Farewell to 505: curtains close on one of Australia’s most important jazz clubs

What started out as ‘board games and jazz’ night in a sharehouse living room developed into one of the most welcoming creative spaces in Sydney

Since it opened in 2007, the small Sydney jazz club 505 has become an institution. The kind of place elite international musicians such as Chris Dave and Charlie Watts might “drop in” just to see what’s happening, and where a whole generation of musicians – including Ngaiire and Sirens Big Band – cut their teeth, playing to an audience that’s more likely to cheer loudly or yell curses than give the expected polite finger snaps.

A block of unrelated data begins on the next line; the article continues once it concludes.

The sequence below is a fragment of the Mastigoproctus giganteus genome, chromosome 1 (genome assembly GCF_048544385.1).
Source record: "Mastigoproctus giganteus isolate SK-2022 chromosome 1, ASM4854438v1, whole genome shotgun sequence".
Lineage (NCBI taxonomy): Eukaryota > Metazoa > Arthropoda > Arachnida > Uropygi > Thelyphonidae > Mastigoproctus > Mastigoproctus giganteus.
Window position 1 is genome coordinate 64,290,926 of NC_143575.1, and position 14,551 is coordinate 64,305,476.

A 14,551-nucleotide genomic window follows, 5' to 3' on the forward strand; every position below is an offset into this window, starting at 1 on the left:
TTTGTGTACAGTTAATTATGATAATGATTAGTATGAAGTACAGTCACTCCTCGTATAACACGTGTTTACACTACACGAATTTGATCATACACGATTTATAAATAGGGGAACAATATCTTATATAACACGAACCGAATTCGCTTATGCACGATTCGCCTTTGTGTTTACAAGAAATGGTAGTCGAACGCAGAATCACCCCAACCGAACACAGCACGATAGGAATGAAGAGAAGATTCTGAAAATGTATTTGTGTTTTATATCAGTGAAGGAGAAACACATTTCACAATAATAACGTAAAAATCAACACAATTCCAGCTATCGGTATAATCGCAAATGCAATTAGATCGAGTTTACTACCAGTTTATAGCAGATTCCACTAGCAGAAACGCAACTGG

The venue has moved across three premises in its lifetime, but to enter any feels like walking into an unusually spacious and well-decorated sharehouse living room – paying homage, perhaps, to how it began, as a weekly “board games and jazz” night in a Surry Hills rental. The furniture is a jumble – new, antique, well-loved – with humble staging and PA, and a piano that bears the signatures of musicians that have breathed life into it. Perch on one of 505’s rickety stools and you’ll be so close to the performers you can see spit and woodchips flying across the stage.

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